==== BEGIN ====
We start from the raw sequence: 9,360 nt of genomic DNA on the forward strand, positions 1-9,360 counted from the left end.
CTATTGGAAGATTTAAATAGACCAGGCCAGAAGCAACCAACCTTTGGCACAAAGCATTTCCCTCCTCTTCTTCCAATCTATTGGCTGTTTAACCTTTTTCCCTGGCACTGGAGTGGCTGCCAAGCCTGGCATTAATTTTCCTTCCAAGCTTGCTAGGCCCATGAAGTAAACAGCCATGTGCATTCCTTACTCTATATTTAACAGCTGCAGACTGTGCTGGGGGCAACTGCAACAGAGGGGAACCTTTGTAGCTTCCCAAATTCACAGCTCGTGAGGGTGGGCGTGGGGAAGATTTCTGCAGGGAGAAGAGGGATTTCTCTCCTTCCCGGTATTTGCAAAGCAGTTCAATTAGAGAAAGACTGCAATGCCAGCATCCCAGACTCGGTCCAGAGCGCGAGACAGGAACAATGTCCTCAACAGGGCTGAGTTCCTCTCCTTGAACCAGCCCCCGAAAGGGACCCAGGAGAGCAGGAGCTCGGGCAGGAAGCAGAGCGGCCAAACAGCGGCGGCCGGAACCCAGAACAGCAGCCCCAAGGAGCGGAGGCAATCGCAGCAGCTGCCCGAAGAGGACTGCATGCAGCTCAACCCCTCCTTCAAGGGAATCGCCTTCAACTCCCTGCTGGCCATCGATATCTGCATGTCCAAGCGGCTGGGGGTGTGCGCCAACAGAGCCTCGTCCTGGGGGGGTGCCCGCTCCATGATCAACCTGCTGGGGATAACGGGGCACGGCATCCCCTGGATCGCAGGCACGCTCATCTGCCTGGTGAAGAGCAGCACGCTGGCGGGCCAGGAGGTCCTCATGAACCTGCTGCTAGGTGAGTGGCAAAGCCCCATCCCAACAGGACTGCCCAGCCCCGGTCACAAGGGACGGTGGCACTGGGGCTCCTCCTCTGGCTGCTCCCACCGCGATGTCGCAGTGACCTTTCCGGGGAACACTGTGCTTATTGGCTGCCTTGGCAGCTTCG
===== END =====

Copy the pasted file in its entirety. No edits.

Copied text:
We start from the raw sequence: 9,360 nt of genomic DNA on the forward strand, positions 1-9,360 counted from the left end.
CTATTGGAAGATTTAAATAGACCAGGCCAGAAGCAACCAACCTTTGGCACAAAGCATTTCCCTCCTCTTCTTCCAATCTATTGGCTGTTTAACCTTTTTCCCTGGCACTGGAGTGGCTGCCAAGCCTGGCATTAATTTTCCTTCCAAGCTTGCTAGGCCCATGAAGTAAACAGCCATGTGCATTCCTTACTCTATATTTAACAGCTGCAGACTGTGCTGGGGGCAACTGCAACAGAGGGGAACCTTTGTAGCTTCCCAAATTCACAGCTCGTGAGGGTGGGCGTGGGGAAGATTTCTGCAGGGAGAAGAGGGATTTCTCTCCTTCCCGGTATTTGCAAAGCAGTTCAATTAGAGAAAGACTGCAATGCCAGCATCCCAGACTCGGTCCAGAGCGCGAGACAGGAACAATGTCCTCAACAGGGCTGAGTTCCTCTCCTTGAACCAGCCCCCGAAAGGGACCCAGGAGAGCAGGAGCTCGGGCAGGAAGCAGAGCGGCCAAACAGCGGCGGCCGGAACCCAGAACAGCAGCCCCAAGGAGCGGAGGCAATCGCAGCAGCTGCCCGAAGAGGACTGCATGCAGCTCAACCCCTCCTTCAAGGGAATCGCCTTCAACTCCCTGCTGGCCATCGATATCTGCATGTCCAAGCGGCTGGGGGTGTGCGCCAACAGAGCCTCGTCCTGGGGGGGTGCCCGCTCCATGATCAACCTGCTGGGGATAACGGGGCACGGCATCCCCTGGATCGCAGGCACGCTCATCTGCCTGGTGAAGAGCAGCACGCTGGCGGGCCAGGAGGTCCTCATGAACCTGCTGCTAGGTGAGTGGCAAAGCCCCATCCCAACAGGACTGCCCAGCCCCGGTCACAAGGGACGGTGGCACTGGGGCTCCTCCTCTGGCTGCTCCCACCGCGATGTCGCAGTGACCTTTCCGGGGAACACTGTGCTTATTGGCTGCCTTGGCAGCTTCG